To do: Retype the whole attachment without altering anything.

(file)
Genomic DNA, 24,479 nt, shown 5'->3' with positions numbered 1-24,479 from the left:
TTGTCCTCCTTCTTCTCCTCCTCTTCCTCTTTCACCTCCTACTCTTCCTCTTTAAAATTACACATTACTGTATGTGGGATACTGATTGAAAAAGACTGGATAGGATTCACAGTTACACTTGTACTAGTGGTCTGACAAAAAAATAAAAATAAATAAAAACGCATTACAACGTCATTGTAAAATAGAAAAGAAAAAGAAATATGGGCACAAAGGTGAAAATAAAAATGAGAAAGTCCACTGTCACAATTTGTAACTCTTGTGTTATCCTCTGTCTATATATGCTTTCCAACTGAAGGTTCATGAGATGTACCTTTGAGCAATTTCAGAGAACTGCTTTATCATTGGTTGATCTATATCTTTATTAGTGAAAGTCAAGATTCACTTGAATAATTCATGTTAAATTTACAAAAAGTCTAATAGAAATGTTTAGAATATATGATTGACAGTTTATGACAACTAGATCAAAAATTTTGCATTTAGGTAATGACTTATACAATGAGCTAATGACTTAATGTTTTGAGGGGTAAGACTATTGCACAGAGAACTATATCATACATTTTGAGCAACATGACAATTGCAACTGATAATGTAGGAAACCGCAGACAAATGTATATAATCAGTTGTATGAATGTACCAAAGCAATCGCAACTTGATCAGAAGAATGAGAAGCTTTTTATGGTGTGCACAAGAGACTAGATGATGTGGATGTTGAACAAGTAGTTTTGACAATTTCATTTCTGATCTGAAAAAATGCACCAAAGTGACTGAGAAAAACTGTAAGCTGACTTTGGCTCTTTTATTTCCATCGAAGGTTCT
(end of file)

Genomic DNA, 24,479 nt, shown 5'->3' with positions numbered 1-24,479 from the left:
TTGTCCTCCTTCTTCTCCTCCTCTTCCTCTTTCACCTCCTACTCTTCCTCTTTAAAATTACACATTACTGTATGTGGGATACTGATTGAAAAAGACTGGATAGGATTCACAGTTACACTTGTACTAGTGGTCTGACAAAAAAATAAAAATAAATAAAAACGCATTACAACGTCATTGTAAAATAGAAAAGAAAAAGAAATATGGGCACAAAGGTGAAAATAAAAATGAGAAAGTCCACTGTCACAATTTGTAACTCTTGTGTTATCCTCTGTCTATATATGCTTTCCAACTGAAGGTTCATGAGATGTACCTTTGAGCAATTTCAGAGAACTGCTTTATCATTGGTTGATCTATATCTTTATTAGTGAAAGTCAAGATTCACTTGAATAATTCATGTTAAATTTACAAAAAGTCTAATAGAAATGTTTAGAATATATGATTGACAGTTTATGACAACTAGATCAAAAATTTTGCATTTAGGTAATGACTTATACAATGAGCTAATGACTTAATGTTTTGAGGGGTAAGACTATTGCACAGAGAACTATATCATACATTTTGAGCAACATGACAATTGCAACTGATAATGTAGGAAACCGCAGACAAATGTATATAATCAGTTGTATGAATGTACCAAAGCAATCGCAACTTGATCAGAAGAATGAGAAGCTTTTTATGGTGTGCACAAGAGACTAGATGATGTGGATGTTGAACAAGTAGTTTTGACAATTTCATTTCTGATCTGAAAAAATGCACCAAAGTGACTGAGAAAAACTGTAAGCTGACTTTGGCTCTTTTATTTCCATCGAAGGTTCT